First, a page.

Are We Back In BC?
08 August 2016 | 18 41.96'S:174 01.77'W, Port Maurelle, Vava'u Tonga
Yesterday, we finally left Neiafu Harbour and headed off to start exploring the many anchorages in the Vava'u group of islands.
Before leaving, our first mission was to head to town for some last minute provisioning. Our needs were not great and our expectations were not high, but we were still nearly skunked. First, we wanted some bread. Nothing special, just breadÉ We saw some white bread in a store on the way to the vegetable market but thought that we should hit the market first as the best vegetables often sell our.
On our way back, the bread was sold out! Even the bakery had no bread. In fact, the bakery wasn't even baking any more bread because they were out of flower. We checked every other store in town, but there was no bread anywhere. Eggs, you want eggs, too? You must be a crazy palangi! We haven't had eggs in a weekÉ What were we thinking being so bold as hoping to buy bread or eggs? Mistake number two was not buying the single, yes only one, egg that we saw for sale about a week ago.
Jumping back a bit to our trip to the market for vegetables, we pretty well struck out there as well. You see, Sunday is serious day of rest here. I have surmised that means that nobody picks anything on Sunday, hence no vegetables for sale on Monday. That is our theory at least.
We did find one lady, who must be a lapsed Catholic, selling vegetables in an otherwise barren market. There wasn't much choice, but we did get some tomatoes, bananas, green peppers, beans and, in return, she got all of our money! Some people say that the Tongans are not entrepreneurial, but this shrewd businesswoman clearly understood that she was the only game in town on Monday for veggie's. We are not complaining, however, and take it all in stride. This is all part of the fun and games of being in the remote South Pacific, just as much for the locals as it is for cruisers.
With our small load of gold-plated vegetables, and no bread, we headed out of the harbour to the highly recommended anchorage #7. Isn't that a romantic name for a gorgeous South Pacific Bay with a sandy beach? In actual fact, it is called Fangakima, but most of the names are so hard to pronounce that the cruising guides just go by numbers for each anchorage. After telling someone to anchor off of Tu'ungaskia Island across from A'a Island, off of Fangakima on Pangaimotu, you quickly start to like just saying anchorage #7É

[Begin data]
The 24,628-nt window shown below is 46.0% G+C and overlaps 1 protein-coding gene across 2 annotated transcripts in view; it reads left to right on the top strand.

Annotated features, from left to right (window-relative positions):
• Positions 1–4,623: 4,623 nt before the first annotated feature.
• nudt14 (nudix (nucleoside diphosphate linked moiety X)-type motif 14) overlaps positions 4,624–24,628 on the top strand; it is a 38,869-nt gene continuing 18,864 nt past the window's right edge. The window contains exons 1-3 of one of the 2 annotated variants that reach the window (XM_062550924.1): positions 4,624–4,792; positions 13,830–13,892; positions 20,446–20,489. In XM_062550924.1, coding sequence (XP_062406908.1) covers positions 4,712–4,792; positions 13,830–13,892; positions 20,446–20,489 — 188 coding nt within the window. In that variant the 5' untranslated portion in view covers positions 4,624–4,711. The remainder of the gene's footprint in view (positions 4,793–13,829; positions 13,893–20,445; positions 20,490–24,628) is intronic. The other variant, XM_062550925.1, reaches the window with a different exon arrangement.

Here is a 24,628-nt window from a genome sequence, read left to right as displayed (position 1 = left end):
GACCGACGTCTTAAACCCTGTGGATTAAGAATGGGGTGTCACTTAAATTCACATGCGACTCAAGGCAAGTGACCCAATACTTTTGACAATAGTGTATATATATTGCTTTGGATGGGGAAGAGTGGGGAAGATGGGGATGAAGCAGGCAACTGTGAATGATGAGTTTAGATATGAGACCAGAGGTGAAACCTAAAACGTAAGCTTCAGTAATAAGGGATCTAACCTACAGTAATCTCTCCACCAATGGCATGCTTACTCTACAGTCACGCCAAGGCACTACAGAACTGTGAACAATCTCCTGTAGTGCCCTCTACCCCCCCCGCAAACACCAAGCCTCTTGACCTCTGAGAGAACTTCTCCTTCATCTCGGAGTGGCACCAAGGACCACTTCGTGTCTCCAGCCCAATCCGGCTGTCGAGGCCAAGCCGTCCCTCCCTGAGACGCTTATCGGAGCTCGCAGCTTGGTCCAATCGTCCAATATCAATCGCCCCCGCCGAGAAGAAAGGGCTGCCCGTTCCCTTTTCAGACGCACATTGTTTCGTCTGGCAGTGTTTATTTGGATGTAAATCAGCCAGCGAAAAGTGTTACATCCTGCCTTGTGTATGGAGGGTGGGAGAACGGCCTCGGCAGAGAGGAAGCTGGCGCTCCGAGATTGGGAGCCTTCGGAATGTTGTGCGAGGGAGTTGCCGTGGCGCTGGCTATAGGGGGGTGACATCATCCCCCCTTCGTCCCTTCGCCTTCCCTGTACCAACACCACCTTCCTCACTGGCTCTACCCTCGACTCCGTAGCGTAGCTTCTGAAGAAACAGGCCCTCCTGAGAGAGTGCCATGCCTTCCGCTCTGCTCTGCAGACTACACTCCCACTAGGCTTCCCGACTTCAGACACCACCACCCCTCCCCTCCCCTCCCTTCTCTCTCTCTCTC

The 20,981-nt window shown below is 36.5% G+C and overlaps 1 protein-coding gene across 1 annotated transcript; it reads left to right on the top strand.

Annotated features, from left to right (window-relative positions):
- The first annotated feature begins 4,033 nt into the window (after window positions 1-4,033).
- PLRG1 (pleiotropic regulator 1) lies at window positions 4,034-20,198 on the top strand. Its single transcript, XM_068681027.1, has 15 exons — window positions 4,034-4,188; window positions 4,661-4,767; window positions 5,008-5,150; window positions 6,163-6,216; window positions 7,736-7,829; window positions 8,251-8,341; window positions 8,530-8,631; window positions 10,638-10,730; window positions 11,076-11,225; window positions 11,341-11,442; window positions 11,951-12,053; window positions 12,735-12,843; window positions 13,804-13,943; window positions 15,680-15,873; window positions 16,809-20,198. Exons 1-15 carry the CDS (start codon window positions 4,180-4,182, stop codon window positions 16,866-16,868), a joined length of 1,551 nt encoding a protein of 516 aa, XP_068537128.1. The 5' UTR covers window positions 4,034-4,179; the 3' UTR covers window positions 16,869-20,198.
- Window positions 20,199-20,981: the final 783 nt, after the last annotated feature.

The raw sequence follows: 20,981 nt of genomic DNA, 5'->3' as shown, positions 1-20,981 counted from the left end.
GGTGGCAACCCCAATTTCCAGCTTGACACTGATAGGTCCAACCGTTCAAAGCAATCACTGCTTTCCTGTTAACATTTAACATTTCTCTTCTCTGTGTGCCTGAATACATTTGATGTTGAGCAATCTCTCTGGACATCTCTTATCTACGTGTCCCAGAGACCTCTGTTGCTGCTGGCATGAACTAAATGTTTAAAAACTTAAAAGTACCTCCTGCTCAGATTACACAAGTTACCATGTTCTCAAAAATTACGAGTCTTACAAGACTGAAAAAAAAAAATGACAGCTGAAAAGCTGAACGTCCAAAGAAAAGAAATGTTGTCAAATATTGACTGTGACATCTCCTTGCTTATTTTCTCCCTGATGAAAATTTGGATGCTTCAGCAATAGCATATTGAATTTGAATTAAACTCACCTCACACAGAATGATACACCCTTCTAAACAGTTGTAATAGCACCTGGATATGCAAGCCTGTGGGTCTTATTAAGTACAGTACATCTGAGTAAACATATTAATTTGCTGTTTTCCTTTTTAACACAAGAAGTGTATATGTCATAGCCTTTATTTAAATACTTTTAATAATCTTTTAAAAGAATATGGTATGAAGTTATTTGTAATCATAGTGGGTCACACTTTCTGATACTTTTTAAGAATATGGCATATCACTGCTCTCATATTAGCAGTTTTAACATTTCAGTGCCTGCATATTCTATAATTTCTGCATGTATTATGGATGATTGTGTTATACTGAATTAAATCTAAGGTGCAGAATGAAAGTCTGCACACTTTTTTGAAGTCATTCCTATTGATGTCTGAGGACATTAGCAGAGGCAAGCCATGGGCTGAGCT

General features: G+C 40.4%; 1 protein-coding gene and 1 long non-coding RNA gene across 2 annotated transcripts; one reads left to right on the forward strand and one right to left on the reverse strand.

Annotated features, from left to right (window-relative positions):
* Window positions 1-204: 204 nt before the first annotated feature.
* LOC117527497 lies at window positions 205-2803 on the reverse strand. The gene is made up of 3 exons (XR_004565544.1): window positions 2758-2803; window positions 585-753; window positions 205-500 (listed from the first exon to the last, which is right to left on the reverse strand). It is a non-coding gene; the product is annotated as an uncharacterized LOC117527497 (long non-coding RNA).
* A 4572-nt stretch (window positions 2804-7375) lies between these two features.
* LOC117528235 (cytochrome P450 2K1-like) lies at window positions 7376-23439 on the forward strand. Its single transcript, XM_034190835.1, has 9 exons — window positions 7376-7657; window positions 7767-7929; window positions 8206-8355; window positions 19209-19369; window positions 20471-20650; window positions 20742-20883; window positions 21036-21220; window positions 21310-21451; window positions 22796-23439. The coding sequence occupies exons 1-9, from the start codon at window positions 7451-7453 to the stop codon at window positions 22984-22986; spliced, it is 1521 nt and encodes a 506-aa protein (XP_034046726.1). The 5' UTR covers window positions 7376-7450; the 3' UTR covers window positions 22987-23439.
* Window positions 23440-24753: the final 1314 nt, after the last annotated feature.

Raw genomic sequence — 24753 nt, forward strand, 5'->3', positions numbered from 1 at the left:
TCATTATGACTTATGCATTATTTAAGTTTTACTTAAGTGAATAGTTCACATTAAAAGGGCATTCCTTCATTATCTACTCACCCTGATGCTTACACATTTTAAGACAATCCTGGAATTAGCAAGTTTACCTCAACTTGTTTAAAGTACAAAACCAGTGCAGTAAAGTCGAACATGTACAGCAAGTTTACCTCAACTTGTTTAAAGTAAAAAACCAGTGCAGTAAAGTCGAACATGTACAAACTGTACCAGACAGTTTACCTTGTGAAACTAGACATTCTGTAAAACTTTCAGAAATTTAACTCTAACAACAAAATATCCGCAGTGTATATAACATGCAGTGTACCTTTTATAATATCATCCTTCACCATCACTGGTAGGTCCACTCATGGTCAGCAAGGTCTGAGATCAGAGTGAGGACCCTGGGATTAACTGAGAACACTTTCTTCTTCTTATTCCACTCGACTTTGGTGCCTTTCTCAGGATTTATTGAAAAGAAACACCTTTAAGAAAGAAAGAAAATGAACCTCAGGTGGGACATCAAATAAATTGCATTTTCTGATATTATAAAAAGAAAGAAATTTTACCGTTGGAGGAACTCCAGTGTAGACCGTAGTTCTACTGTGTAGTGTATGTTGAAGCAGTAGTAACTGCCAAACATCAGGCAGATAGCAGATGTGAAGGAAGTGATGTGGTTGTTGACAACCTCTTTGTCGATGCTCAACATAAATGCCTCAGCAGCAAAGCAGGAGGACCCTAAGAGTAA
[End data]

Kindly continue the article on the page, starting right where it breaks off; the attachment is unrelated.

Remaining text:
Here we had one of the best experiences of our entire voyage - snorkeling in Swallow's Cave. Check out my recent facebook post for a picture that really captured the essence of the swim. This cave appears to be in eroded limestone. Is is easily wide enough for a dinghy to head inside and is about 50 ft deep. The ceiling soars over 40 feet high in a jagged cascade of eroded pinnacles. The water is deep, dark blue, and full of swirling schools of fish hiding from sea birds. With the sunlight piercing the tall opening, it was truly a surreal experience that I can't do justice with my small vocabulary. There are lots of video and pictures online so you may want to take a few minutes to Google some of them to see what we saw.
Today, as I write, it is pouring rain. This will clearly be a boat day as we wait for a frontal system to pass by. Next up is exploring this area on foot as there are, reportedly, hiking trails on shore. Then, we will be off to the mythical #15 or #16 before visiting the much renowned #13.